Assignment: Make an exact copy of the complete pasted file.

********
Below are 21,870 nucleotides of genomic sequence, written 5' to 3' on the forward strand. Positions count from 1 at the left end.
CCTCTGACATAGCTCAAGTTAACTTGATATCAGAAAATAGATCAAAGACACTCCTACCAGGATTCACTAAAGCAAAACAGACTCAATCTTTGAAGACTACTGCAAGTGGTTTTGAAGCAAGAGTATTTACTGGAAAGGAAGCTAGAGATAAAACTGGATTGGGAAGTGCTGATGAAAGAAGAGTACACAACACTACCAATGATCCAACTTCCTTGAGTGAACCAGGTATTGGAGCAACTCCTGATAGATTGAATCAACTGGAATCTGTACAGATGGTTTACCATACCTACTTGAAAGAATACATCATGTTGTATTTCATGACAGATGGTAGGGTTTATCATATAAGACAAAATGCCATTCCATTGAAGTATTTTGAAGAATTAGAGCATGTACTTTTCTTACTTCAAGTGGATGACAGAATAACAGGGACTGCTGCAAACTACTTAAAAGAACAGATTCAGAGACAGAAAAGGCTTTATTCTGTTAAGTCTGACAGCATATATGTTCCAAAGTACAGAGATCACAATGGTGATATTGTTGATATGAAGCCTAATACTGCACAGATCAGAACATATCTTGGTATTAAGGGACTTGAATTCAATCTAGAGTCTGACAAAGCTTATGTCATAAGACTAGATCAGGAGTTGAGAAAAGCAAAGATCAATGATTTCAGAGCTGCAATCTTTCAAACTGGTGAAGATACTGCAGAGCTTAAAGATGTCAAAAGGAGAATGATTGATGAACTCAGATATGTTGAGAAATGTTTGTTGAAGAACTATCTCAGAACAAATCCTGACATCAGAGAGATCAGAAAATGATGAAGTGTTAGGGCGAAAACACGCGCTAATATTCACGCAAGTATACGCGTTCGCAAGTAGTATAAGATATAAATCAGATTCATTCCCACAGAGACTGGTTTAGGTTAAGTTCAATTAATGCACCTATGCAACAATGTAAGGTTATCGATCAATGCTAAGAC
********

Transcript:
Below are 21,870 nucleotides of genomic sequence, written 5' to 3' on the forward strand. Positions count from 1 at the left end.
CCTCTGACATAGCTCAAGTTAACTTGATATCAGAAAATAGATCAAAGACACTCCTACCAGGATTCACTAAAGCAAAACAGACTCAATCTTTGAAGACTACTGCAAGTGGTTTTGAAGCAAGAGTATTTACTGGAAAGGAAGCTAGAGATAAAACTGGATTGGGAAGTGCTGATGAAAGAAGAGTACACAACACTACCAATGATCCAACTTCCTTGAGTGAACCAGGTATTGGAGCAACTCCTGATAGATTGAATCAACTGGAATCTGTACAGATGGTTTACCATACCTACTTGAAAGAATACATCATGTTGTATTTCATGACAGATGGTAGGGTTTATCATATAAGACAAAATGCCATTCCATTGAAGTATTTTGAAGAATTAGAGCATGTACTTTTCTTACTTCAAGTGGATGACAGAATAACAGGGACTGCTGCAAACTACTTAAAAGAACAGATTCAGAGACAGAAAAGGCTTTATTCTGTTAAGTCTGACAGCATATATGTTCCAAAGTACAGAGATCACAATGGTGATATTGTTGATATGAAGCCTAATACTGCACAGATCAGAACATATCTTGGTATTAAGGGACTTGAATTCAATCTAGAGTCTGACAAAGCTTATGTCATAAGACTAGATCAGGAGTTGAGAAAAGCAAAGATCAATGATTTCAGAGCTGCAATCTTTCAAACTGGTGAAGATACTGCAGAGCTTAAAGATGTCAAAAGGAGAATGATTGATGAACTCAGATATGTTGAGAAATGTTTGTTGAAGAACTATCTCAGAACAAATCCTGACATCAGAGAGATCAGAAAATGATGAAGTGTTAGGGCGAAAACACGCGCTAATATTCACGCAAGTATACGCGTTCGCAAGTAGTATAAGATATAAATCAGATTCATTCCCACAGAGACTGGTTTAGGTTAAGTTCAATTAATGCACCTATGCAACAATGTAAGGTTATCGATCAATGCTAAGAC